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City To Review Yonkers Schools' Public-Private Plan

A Yonkers Public School plan for a public-private partnership, which includes building a new Gorton High School, is under review by a city commission.
A Yonkers Public School plan for a public-private partnership, which includes building a new Gorton High School, is under review by a city commission. Photo Credit: Nepperhan Community Center

YONKERS, N.Y. – Yonkers school administrators believe they have found a way to give their deteriorating schools a makeover, but City Hall is approaching the plan with caution.

Yonkers Public Schools submitted a 144-page infrastructure improvement report to city officials last week, outlining options for an innovative public-private partnership.

In the study, a trio of firms with experience in similar partnerships describe proposals for Phase 1 of the overhaul, a nearly $700 million restoration and upgrade of six city schools.

After receiving the report, called “Yonkers PRIDE: Performance-based Rapid Infrastructure Development,” Mayor Mike Spano announced he had requested the Commission of Inquiry into the Finances of the City of Yonkers to conduct an independent review of its findings.

“It is incumbent upon me as mayor to do my due diligence and vet this proposal to see what is best for both our public school system and our taxpayers as we navigate our city back onto the road of fiscal stability,” Spano said.

The complete 15-year plan, which includes building a new Gorton High School, addresses the declining condition of many city schools. Nearly all the buildings in the Yonkers School District have been deemed “unsatisfactory” by New York state, which cited problems with lighting, ventilation and size.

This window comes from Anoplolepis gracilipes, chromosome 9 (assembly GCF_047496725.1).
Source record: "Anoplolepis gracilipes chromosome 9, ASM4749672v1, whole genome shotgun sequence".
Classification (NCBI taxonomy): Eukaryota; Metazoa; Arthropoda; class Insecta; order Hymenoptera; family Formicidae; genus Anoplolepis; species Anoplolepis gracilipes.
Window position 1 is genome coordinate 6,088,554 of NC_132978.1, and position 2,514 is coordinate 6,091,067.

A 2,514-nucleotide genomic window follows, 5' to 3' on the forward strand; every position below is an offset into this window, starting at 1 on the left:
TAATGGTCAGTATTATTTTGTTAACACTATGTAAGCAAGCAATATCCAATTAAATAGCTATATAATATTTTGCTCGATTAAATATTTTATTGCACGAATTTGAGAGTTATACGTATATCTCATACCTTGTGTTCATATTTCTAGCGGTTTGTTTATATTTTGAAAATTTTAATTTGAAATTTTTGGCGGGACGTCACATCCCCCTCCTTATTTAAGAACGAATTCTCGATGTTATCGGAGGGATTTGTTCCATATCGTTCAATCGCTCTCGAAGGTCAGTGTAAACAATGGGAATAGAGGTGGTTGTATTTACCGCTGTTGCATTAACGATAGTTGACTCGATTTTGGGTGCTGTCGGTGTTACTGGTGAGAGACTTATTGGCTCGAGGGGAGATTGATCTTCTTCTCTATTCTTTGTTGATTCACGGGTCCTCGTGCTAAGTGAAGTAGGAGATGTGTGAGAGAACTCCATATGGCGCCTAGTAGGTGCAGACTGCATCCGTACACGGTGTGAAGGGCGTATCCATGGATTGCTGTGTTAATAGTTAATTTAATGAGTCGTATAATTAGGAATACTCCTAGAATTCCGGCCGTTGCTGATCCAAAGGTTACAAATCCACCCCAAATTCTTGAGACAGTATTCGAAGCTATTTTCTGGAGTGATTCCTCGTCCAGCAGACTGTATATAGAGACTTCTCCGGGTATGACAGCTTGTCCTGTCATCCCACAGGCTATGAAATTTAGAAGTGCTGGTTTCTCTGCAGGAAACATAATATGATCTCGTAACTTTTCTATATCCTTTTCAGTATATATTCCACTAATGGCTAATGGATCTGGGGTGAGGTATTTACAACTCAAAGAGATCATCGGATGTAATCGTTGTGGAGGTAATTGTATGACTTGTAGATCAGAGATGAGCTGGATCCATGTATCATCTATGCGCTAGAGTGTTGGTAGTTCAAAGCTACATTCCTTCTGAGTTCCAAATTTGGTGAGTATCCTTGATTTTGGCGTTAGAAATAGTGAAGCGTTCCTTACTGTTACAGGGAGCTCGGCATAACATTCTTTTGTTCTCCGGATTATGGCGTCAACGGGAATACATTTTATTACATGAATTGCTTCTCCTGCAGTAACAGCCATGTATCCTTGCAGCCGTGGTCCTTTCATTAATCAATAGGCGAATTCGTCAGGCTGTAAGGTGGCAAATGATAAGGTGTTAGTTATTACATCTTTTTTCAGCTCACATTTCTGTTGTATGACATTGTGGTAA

The schools are also some of the oldest in the state at an average age of 73 years, administrators said. Nine district buildings are more than 95 years old, and the oldest is 117.

In his testimony before the state’s Joint Legislative Budget Committee earlier this year, Superintendent of Schools Bernard Pierorazio said the district did not have many options as it looked to address more than $1.6 billion in needed improvements.

“The sheer size of the fiscal effort needed, combined with the relatively low state building aid that the district receives, simply put the project beyond the scope of traditional 'design-bid-build' delivery methods financed by municipal bonds,” Pierorazio said.

The district has come up with an innovative plan, a public-private partnership in which private companies would build and renovate several city schools while receiving monthly payments with city and state money.  The hope is the PRIDE plan would provide an affordable solution to the capital improvement problems and growing student body, Pierorazio said.

If it moves forward, the project would be the first of its kind in the country. Last year, it was named one of the world’s 100 most innovative urban infrastructure projects by KPMG Global Infrastructure.

By requesting the commission’s review of the proposal, the mayor said he is seeking a better understanding of the project’s fiscal implications for Yonkers taxpayers and city students.

“While I recognize the critical importance of devising innovative and expedited solutions for the extraordinary capital needs of our schools, the city’s need to frame solutions which promote fiscal stability is paramount,” he said.

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